The Importance of Keeping The Tradition

Hula has gained worldwide popularity, especially in Japan. Eric Takahata of Hawaii Tourism Japan has heard that Japan has about two million professional hula dancers. This is compared to his quote of much less than 50,000 across the state of Hawaii. There’s no official count of Hawaii dancers, even the Merrie Monarch Celebration does not keep track, says court Ainsley Halemau. Others have estimated that Hawaii has around 8,000 to 20,000 hula professional dancers. A smaller state compared to Japan.

Having Proper Training

Some Hawaii kumu started teaching in Japan over the concern that individuals there really did not have proper training. Some were opening up schools and also calling themselves kumu. That’s why Kumu Kaui Dalire felt an obligation to make sure the practices of hula, as well as Hawaiian culture, were handed down properly. So she launched, to offer hula classes online.

The Price For Living In Hawaii

Kumu Kaui Dalire has halau in Kaneohe, Japan, Australia, Mexico as well as on the Mainland. She says many kumu had a problem with whether to start educating outside Hawaii due to the fact that they feared they were selling out the Hawaiian culture. “I absolutely believe One Hundred Percent that we have actually been provided this skill for a reason,” she says. “We should not be made ashamed to be able to profit from it in such a way that sustains us. Living in Hawaii is not only difficult but it’s expensive. “I’m just satisfied that I have the ability to be able to provide for my 5 children as a single parent.”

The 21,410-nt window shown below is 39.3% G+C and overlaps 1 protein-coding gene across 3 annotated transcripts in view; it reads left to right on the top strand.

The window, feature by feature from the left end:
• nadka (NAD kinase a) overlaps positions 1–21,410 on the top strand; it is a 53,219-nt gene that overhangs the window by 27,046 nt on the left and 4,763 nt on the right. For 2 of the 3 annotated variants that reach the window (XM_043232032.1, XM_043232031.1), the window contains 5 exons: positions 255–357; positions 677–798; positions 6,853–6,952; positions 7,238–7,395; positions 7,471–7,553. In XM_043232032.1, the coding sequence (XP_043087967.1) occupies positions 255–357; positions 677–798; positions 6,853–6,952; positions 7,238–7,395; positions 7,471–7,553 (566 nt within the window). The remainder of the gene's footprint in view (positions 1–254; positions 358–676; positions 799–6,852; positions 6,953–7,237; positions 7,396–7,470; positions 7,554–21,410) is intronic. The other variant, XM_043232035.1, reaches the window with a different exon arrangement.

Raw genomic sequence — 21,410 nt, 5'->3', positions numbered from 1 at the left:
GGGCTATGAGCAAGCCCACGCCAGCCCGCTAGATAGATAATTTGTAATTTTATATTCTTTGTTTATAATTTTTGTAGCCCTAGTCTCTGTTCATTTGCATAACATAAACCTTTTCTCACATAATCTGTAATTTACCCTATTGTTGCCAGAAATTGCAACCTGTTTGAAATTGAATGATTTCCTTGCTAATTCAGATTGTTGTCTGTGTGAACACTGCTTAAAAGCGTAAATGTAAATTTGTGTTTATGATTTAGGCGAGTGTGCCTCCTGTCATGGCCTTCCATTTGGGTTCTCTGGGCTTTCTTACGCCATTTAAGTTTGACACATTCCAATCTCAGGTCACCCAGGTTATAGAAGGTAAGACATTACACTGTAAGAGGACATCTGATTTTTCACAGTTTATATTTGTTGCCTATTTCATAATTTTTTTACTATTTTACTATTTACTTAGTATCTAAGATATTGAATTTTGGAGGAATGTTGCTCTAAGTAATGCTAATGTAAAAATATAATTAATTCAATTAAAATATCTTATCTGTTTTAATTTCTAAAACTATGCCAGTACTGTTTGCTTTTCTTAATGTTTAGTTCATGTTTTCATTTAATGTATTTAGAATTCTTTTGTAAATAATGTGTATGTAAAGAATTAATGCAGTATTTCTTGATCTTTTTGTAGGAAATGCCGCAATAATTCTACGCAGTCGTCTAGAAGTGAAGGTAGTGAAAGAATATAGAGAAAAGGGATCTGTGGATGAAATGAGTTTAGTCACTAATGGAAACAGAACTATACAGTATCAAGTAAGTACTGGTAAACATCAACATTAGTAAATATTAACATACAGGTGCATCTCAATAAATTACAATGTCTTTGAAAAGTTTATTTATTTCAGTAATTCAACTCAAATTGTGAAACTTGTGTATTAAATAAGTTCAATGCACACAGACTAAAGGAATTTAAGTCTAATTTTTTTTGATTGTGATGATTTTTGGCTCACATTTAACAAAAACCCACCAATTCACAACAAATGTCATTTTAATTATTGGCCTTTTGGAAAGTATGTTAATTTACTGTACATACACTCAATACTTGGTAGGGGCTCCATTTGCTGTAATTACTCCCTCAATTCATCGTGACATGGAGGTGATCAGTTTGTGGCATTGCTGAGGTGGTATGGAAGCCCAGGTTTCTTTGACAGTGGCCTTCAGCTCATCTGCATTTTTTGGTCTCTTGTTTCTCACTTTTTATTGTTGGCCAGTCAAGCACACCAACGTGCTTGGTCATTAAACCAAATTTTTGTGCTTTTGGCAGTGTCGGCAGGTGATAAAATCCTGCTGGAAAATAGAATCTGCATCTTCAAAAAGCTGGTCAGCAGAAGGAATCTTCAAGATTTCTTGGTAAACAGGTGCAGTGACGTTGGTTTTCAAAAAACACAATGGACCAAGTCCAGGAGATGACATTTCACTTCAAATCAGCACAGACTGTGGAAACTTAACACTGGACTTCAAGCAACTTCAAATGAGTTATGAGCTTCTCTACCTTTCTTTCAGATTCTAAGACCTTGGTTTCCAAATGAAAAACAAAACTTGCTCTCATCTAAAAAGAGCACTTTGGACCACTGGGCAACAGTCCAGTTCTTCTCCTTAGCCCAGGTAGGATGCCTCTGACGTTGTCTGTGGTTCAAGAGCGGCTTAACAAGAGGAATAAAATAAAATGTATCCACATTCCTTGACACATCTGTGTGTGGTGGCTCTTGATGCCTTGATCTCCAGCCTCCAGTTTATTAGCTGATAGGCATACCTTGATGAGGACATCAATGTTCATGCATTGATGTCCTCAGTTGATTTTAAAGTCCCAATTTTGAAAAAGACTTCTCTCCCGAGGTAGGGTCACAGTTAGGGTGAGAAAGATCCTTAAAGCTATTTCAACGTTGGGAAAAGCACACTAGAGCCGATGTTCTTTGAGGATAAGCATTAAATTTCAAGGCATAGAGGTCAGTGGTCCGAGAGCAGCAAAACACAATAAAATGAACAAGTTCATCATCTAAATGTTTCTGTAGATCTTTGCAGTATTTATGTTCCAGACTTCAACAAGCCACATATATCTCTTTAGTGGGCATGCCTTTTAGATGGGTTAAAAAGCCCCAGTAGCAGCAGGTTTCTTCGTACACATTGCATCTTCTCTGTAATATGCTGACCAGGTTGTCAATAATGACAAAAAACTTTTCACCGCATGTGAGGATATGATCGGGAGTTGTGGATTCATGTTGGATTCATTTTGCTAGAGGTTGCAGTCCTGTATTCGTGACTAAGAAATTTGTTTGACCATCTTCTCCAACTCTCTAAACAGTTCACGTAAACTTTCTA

Kumu Hula Maelia Loebenstein Carter Speaks

Maelia Loebenstein Carter, kumu hula of Ka Hula o Kauanoe o Waahila, was one of them kumu who originally struggled with the idea of training in Japan. Today she currently has 600 or 700 pupils throughout her 9 Japanese halau branches. Yet she says it’s not a business venture, it’s about being a presence of traditional hula. “I knew that when my day of reckoning came, I would be able to face my kupuna. They would know that I didn’t sell out our culture”.

Being Good Stewards of The Culture

Hawaiian kumu are teaching Japanese students to be excellent stewards of hula and also its traditions. However, if the kumu or their Japanese partners are merely in it to earn money, “Forget the olelo Hawaii and the culture, you’ve already sold it. So to wrap this up in a few words, Kumu hula has to be responsible for what they share in Japan.

Explained by Kumu Hula Nani Lim-Yap of   Lei O Holoku